- Dell recommends the use of a microfiber fabric cloth moistened with 70% isopropyl alcohol for cleaning frequently touched sensitive IT equipment.
For DIY cleaning, also keep in mind the following precautions and recommendations:
- Cleaning must be limited only to external surfaces such as handles, key pads and other common points of contact. Do not open cabinet doors and server chassis, or attempt to clean any internal components.
- Never spray any liquids directly onto or into any equipment. Use moistened microfiber cloth or other appropriate cleaning material. Do not allow any moisture to drip into any areas.
- When cleaning displays, carefully wipe in one direction, moving from the top of the display to the bottom.
- Fiber optic cabling should not be removed for either the general-purpose or disinfectant cleaning, due to the increased risk of debris contamination.
- If the IT equipment must remain operational while the external surfaces are cleaned, use extreme caution in exposing powered equipment to any moisture. Take all proper and necessary precautions when handling any powered equipment that has been exposed to moisture. Be careful not to accidentally unplug any wiring.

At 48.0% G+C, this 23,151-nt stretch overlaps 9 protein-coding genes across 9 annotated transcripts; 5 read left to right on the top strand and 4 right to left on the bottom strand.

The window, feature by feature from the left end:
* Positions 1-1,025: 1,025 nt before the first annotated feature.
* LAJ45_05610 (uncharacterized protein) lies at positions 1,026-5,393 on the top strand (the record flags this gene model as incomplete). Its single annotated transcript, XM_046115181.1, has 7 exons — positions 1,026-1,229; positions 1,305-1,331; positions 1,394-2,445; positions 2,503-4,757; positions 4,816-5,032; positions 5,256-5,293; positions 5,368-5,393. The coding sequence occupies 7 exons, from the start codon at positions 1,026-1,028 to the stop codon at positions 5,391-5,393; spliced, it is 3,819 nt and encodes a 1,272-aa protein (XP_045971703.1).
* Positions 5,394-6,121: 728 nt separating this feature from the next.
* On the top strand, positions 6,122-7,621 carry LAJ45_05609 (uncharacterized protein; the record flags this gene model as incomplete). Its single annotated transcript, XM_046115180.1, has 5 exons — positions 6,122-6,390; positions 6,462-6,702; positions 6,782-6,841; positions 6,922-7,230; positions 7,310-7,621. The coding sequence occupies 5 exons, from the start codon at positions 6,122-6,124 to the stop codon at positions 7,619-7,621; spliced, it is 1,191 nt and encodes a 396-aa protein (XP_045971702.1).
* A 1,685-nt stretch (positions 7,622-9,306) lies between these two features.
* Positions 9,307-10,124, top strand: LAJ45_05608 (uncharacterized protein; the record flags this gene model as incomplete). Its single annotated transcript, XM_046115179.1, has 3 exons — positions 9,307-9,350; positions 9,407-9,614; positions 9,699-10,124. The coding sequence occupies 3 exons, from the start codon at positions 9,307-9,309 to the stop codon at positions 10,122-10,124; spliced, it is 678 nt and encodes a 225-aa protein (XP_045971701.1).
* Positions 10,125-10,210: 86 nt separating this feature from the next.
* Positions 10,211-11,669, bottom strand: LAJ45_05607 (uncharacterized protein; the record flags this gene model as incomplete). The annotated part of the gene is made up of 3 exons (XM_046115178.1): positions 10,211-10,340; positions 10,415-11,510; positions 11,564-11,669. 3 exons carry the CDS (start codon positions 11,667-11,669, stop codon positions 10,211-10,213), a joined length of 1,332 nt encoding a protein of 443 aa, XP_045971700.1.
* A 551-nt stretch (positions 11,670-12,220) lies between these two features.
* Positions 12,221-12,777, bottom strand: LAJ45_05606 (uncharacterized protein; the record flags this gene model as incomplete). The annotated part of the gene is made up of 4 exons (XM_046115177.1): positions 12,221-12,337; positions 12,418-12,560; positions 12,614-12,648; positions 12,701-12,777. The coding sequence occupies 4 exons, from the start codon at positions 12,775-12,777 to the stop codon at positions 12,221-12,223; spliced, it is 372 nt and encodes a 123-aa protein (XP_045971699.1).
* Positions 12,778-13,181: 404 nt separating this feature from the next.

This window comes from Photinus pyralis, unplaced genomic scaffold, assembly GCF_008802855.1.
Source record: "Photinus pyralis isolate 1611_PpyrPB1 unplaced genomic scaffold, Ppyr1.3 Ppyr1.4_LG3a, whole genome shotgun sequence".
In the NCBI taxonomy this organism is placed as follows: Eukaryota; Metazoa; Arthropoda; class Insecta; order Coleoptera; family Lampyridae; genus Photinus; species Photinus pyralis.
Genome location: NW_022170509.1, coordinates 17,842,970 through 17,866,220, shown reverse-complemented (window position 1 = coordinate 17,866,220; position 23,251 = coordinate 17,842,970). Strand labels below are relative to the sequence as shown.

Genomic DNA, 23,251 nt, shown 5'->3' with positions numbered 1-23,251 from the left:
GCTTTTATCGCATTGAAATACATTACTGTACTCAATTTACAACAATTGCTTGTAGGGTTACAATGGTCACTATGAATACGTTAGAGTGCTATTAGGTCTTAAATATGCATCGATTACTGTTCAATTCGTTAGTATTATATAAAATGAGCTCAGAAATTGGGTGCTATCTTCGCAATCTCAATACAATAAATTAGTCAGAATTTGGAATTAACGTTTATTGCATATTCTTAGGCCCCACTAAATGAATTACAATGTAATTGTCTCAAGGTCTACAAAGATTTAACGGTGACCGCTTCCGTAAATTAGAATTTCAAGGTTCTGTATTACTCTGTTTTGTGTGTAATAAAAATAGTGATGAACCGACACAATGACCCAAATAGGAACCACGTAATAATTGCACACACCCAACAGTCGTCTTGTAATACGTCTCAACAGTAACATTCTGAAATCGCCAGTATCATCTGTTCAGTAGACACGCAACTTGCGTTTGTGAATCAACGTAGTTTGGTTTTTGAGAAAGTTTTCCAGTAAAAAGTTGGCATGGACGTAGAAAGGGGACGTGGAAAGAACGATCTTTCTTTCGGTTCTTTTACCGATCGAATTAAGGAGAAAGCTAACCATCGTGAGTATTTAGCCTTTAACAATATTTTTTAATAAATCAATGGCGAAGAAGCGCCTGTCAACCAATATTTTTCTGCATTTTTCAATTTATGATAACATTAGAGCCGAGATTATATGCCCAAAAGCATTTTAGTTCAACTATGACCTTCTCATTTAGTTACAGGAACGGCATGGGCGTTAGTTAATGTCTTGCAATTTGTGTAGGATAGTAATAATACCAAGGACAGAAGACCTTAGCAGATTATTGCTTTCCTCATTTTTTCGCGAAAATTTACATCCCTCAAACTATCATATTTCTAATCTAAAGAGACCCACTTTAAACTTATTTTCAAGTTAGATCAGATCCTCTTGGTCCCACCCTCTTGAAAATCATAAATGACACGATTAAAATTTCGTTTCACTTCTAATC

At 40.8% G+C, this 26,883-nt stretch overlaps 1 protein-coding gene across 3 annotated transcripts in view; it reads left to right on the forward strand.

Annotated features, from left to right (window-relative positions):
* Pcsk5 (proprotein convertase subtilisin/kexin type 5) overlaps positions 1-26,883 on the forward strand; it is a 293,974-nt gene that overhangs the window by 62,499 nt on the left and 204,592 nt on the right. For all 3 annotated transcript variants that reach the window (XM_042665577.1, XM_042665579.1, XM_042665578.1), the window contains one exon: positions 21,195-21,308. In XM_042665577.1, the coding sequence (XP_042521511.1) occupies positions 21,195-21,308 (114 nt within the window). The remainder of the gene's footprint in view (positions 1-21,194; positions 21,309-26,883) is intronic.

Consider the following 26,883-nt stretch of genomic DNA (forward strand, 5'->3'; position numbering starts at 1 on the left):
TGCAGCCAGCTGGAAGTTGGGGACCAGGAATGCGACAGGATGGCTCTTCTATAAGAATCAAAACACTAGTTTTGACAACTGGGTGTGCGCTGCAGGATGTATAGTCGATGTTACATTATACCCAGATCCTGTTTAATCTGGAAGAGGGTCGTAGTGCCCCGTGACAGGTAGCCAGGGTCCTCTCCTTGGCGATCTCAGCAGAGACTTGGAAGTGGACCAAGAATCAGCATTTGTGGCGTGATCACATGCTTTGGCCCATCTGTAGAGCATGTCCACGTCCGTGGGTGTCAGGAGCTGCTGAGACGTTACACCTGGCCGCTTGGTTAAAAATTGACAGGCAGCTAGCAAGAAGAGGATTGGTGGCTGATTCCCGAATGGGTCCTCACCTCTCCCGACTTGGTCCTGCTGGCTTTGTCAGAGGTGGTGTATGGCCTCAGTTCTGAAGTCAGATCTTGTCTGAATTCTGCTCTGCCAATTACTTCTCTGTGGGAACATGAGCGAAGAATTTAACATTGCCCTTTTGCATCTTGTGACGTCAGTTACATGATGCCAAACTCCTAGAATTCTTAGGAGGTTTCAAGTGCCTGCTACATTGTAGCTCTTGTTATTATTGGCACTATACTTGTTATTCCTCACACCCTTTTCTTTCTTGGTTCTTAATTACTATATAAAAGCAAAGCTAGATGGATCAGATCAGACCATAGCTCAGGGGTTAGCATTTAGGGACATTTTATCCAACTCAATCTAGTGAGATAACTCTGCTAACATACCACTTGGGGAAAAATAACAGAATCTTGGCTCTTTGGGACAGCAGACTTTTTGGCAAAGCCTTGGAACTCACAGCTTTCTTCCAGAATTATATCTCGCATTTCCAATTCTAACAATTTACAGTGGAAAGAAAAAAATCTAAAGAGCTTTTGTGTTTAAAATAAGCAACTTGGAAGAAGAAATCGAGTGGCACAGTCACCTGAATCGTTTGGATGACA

- If the IT equipment can be powered down, remember to follow the proper shutdown procedures. After cleaning, all surfaces must be completely air-dried before powering up the equipment. There should be no moisture visible on the surfaces of the equipment before it is powered on or plugged in again. Re-check all wiring and connections before powering on.
- Avoid using the following harsh cleaning chemicals as they can damage the surface of your equipment:
- Peroxides (including hydrogen peroxide)
- Any chlorine-based cleaner, such as bleach
- Ammonia (i.e. Windex)
- Solvents such as; acetone, paint thinner, benzene, methylene chloride or toluene
- Ethyl alcohol
- Cleaning personnel should use appropriate PPE, and discard the disposable items appropriately after use. Clean hands immediately afterwards.
Cleaning – Professional Companies
Trained and certified (ISO 14644) personnel are able to successfully clean and sanitize a Data Center. Cleantech based in Jordan is an example of these professional Data Center cleaning service companies.
They must have the required cleaning equipment and appropriate materials for doing the cleaning and sanitization and correctly use relevant personal protective equipment (PPE) such as disposable gloves and masks.
Cleaning specialists should have sufficient inventory of these cleaning supplies without the need to quickly source them locally.
Nevertheless, all cleaning personnel must be aware of specific treatments for COVID-19, as they could be different from the regular cleaning procedures.